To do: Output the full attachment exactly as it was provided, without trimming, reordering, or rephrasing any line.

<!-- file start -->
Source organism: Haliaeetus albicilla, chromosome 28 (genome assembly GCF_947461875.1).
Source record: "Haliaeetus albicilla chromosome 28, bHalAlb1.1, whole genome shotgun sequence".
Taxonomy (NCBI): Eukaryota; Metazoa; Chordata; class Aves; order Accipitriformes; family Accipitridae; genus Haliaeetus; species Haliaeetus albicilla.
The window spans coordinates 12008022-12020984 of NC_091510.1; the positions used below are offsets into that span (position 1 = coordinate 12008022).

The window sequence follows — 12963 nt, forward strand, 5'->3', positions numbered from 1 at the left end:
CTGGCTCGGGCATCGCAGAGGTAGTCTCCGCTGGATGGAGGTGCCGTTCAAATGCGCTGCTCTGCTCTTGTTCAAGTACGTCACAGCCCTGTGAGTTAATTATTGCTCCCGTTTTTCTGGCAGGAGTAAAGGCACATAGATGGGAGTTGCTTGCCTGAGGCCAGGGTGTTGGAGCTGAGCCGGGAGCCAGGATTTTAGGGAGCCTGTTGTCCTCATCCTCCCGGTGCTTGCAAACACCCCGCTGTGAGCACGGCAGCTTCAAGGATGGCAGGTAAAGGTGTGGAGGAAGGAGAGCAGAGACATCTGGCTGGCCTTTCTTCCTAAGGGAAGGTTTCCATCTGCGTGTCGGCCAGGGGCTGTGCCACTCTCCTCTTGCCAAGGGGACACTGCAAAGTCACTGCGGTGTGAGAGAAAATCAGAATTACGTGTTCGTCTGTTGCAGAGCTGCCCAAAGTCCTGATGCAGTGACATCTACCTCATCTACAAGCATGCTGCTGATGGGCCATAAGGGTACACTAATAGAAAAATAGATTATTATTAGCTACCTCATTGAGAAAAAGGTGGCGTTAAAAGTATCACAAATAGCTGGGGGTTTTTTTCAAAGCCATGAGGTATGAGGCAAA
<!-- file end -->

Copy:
Source organism: Haliaeetus albicilla, chromosome 28 (genome assembly GCF_947461875.1).
Source record: "Haliaeetus albicilla chromosome 28, bHalAlb1.1, whole genome shotgun sequence".
Taxonomy (NCBI): Eukaryota; Metazoa; Chordata; class Aves; order Accipitriformes; family Accipitridae; genus Haliaeetus; species Haliaeetus albicilla.
The window spans coordinates 12008022-12020984 of NC_091510.1; the positions used below are offsets into that span (position 1 = coordinate 12008022).

The window sequence follows — 12963 nt, forward strand, 5'->3', positions numbered from 1 at the left end:
CTGGCTCGGGCATCGCAGAGGTAGTCTCCGCTGGATGGAGGTGCCGTTCAAATGCGCTGCTCTGCTCTTGTTCAAGTACGTCACAGCCCTGTGAGTTAATTATTGCTCCCGTTTTTCTGGCAGGAGTAAAGGCACATAGATGGGAGTTGCTTGCCTGAGGCCAGGGTGTTGGAGCTGAGCCGGGAGCCAGGATTTTAGGGAGCCTGTTGTCCTCATCCTCCCGGTGCTTGCAAACACCCCGCTGTGAGCACGGCAGCTTCAAGGATGGCAGGTAAAGGTGTGGAGGAAGGAGAGCAGAGACATCTGGCTGGCCTTTCTTCCTAAGGGAAGGTTTCCATCTGCGTGTCGGCCAGGGGCTGTGCCACTCTCCTCTTGCCAAGGGGACACTGCAAAGTCACTGCGGTGTGAGAGAAAATCAGAATTACGTGTTCGTCTGTTGCAGAGCTGCCCAAAGTCCTGATGCAGTGACATCTACCTCATCTACAAGCATGCTGCTGATGGGCCATAAGGGTACACTAATAGAAAAATAGATTATTATTAGCTACCTCATTGAGAAAAAGGTGGCGTTAAAAGTATCACAAATAGCTGGGGGTTTTTTTCAAAGCCATGAGGTATGAGGCAAA